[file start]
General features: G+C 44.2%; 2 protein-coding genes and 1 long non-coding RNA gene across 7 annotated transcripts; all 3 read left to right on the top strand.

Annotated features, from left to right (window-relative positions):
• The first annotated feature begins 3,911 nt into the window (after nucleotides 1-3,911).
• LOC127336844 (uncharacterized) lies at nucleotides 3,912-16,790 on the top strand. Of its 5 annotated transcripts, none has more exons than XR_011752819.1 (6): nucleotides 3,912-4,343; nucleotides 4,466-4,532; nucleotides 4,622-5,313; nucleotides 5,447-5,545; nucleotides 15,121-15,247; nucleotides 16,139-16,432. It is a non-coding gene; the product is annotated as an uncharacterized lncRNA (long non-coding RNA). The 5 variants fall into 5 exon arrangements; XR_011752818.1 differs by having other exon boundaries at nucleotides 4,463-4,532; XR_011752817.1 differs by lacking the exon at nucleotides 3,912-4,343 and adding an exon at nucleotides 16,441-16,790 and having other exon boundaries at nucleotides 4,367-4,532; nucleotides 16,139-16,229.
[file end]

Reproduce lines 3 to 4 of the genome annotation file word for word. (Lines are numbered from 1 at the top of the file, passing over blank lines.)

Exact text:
• The first annotated feature begins 3,911 nt into the window (after nucleotides 1-3,911).
• LOC127336844 (uncharacterized) lies at nucleotides 3,912-16,790 on the top strand. Of its 5 annotated transcripts, none has more exons than XR_011752819.1 (6): nucleotides 3,912-4,343; nucleotides 4,466-4,532; nucleotides 4,622-5,313; nucleotides 5,447-5,545; nucleotides 15,121-15,247; nucleotides 16,139-16,432. It is a non-coding gene; the product is annotated as an uncharacterized lncRNA (long non-coding RNA). The 5 variants fall into 5 exon arrangements; XR_011752818.1 differs by having other exon boundaries at nucleotides 4,463-4,532; XR_011752817.1 differs by lacking the exon at nucleotides 3,912-4,343 and adding an exon at nucleotides 16,441-16,790 and having other exon boundaries at nucleotides 4,367-4,532; nucleotides 16,139-16,229.